tone deafness

The low, blue-green profile of Tiger Mountain which barely forms that ho-hum pyramid in the foothills visible from porches in our neighborhood was the destination, three or four Sundays before last.  Oliver Fern has been antsy to ride his bicycle which indeed is a little red number begging to be taken out all the time and there’s no better place than some up-and-down hills on the near back forty where mountain bikers rule while staid plodders in our party utilized unflashy feet to wheelie-walk (or rockhop) over roots while breathlessly discussing weighty topics ranging from politics, literature or how to get the boys to stop turning their dirty clothes inside-out. Driving to the backside of the recreation area cum working state forestland which encompasses more than ten thousand quilted acres of trees and raccoons we found to our surprise (the boys’ delight) a lot of snow leftover from February. The path we commenced to take started inside of a dark hollow of Doug firs where the snow was surprisingly firm and the thought did occur to us prudence might be the better part of valor but the boys would have none of it and thankfully the route found plenty of southern exposure and we were even down to shirtsleeves at times. A number of areas on the trail blanketed by snow might have allowed us to catch up with the boys where it was necessary for them to dismount and plod along after they had spun in place like overeager hamsters, however, by and large they rode away from us for most of the morning and we decided the snow provided the advantage of discouraging any hungry cougars lurking about as cats this close to the city clearly must not like walking in the stuff because it makes their paws cold.

Warm sunshine baked the dusty parts of trail to a pleasant earthy potpourri and where we passed through snow there was that delightfully shivery freshness like glacier breezes. For lunchtime, the boys’ mother surprised them with cookies. Adam won the bullseye rock throwing contest aiming for the tall, spindly young trees perched on the steep slope below us which gave way to bare mountainside and a thorny old service road. We gazed out at the long forever ridge of Rattlesnake Mountain and the tippy-top of Mt. Si peeking over yonder from Ranger’s Prairie (you barely recognize ol’ Si minus those bottom few thousand feet of ramparts). Several years ago found me walking Rattlesnake’s eleven miles end-to-end in that exceedingly rare January when not a patch of snow was to be found on high, it may not have been the most exciting journey because it’s basically a tree farm up there but it’s kinda neat to connect the dots (Grandma and Adam picked me up at the other end). More than a month ago I suppose it has been, the Department of Natural Resources took the unusual step of saving us from ourselves and closed the Rattlesnake Mountain path due to deep snows.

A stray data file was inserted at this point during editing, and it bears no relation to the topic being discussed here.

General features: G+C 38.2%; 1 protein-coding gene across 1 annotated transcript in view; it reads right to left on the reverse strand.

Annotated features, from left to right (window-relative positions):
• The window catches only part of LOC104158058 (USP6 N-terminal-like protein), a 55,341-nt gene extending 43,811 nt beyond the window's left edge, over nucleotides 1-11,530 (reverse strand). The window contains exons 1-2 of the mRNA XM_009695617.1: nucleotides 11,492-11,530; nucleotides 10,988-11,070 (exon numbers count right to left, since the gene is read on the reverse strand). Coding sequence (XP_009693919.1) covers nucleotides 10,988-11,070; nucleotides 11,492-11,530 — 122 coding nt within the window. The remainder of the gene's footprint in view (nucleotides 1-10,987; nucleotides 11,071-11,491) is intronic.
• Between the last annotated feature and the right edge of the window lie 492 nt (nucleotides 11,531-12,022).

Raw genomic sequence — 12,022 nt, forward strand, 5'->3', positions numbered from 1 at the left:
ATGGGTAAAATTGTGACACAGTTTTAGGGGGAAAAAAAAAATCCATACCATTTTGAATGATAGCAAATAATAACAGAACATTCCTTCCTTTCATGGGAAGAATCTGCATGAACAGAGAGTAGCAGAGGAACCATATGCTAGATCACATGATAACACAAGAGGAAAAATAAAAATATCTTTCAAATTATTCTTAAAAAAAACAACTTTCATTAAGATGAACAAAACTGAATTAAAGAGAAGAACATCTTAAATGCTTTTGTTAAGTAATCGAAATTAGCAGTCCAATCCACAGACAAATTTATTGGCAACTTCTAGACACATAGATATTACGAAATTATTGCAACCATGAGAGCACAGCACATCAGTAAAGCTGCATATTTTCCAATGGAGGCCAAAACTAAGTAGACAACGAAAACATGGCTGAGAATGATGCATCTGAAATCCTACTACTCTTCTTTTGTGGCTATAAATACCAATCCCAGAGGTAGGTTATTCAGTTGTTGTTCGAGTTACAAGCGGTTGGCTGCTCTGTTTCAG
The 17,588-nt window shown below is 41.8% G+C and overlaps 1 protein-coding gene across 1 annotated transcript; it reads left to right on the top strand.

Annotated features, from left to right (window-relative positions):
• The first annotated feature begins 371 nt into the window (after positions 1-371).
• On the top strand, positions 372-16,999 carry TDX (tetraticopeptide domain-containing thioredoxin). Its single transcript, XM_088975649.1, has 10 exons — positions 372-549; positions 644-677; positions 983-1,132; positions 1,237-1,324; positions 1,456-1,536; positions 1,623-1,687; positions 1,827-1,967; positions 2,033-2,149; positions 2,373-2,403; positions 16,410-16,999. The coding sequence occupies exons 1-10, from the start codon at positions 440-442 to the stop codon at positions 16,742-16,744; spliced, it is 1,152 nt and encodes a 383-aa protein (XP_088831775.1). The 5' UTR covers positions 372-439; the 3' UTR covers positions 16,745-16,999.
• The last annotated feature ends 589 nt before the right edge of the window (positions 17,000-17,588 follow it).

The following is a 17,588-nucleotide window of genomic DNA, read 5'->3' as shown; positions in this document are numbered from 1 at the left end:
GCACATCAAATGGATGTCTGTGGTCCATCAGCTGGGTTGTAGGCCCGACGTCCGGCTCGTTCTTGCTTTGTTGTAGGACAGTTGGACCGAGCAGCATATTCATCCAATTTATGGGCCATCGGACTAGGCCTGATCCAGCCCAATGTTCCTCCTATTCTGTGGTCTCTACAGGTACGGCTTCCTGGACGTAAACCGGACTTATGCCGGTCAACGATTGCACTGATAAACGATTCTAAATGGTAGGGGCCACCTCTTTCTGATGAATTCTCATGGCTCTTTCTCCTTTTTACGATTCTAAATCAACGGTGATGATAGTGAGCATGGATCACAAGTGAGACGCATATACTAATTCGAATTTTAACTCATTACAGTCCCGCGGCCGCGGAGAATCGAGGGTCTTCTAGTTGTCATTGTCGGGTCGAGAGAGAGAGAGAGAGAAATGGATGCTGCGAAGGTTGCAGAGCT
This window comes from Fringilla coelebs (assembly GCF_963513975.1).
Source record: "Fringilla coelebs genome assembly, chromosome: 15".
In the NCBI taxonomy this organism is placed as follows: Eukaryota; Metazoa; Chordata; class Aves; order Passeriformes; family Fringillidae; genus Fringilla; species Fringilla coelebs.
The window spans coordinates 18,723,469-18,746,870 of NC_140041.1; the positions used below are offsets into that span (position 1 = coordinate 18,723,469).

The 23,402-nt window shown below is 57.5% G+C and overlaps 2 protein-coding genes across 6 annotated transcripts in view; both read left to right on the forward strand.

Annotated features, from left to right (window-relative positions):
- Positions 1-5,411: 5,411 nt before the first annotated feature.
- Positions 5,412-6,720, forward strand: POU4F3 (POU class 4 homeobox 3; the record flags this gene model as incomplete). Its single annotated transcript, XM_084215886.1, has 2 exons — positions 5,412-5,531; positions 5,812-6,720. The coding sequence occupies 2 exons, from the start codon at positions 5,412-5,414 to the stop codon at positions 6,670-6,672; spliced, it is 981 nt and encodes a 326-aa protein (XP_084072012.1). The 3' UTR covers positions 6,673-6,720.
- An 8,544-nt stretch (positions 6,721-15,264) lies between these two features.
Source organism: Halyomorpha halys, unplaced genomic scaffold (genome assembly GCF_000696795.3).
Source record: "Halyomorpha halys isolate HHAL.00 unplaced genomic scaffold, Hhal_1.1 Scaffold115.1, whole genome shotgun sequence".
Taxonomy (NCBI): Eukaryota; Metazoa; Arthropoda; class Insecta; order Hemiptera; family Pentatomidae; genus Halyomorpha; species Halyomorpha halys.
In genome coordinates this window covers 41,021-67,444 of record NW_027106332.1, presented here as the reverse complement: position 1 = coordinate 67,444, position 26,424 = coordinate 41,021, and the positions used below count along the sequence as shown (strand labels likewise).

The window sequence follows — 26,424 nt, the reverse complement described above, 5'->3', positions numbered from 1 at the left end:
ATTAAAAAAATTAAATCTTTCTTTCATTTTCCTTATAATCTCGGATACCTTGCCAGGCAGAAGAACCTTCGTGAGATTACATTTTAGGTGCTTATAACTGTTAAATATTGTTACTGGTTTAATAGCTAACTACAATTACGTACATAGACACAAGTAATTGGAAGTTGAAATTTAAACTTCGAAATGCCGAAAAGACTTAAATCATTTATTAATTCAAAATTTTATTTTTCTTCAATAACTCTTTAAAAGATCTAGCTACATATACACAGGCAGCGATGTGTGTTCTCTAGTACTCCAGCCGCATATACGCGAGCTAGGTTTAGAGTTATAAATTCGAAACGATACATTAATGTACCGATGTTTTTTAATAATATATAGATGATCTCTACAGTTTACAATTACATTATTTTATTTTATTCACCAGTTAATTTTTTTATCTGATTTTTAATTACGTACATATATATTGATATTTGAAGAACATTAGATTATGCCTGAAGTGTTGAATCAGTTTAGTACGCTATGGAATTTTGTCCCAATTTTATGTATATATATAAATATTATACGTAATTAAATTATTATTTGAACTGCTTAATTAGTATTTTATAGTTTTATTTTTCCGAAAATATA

Last year on Tiger Mountain, when the boys and I were taking a late-winter walk along a quiet, snowy path, somehow we found ourselves on a gated logging road and though the snow grew deeper we pushed on, until our exploration terminated atop an airy knoll in the middle of a clearcut which overlooked a quarry on one side and the other direction was snaggletooth distant views of trees and more trees. The views weren’t all that inspiring because it’s only Tiger Mountain (the unfamiliarity so close to home is the fun thing) but the main reason I remember that day is the genesis was revealed for the start of a thought-provoking essay which had been welling up inside of me and so many agonizing attempts were made at writing it that finally the idea fractured and gushed nonsense, a total ecological disaster and once again I came to that miserable (bad for me but good for you) conclusion I don’t possess the intellectual heft or savor to convey moral seriousness on just about anything and so I decided it was time to make peace with my breezy musings, those scenic tableaus of familial tranquility as it were.

July 2018 - USA Today 1010-2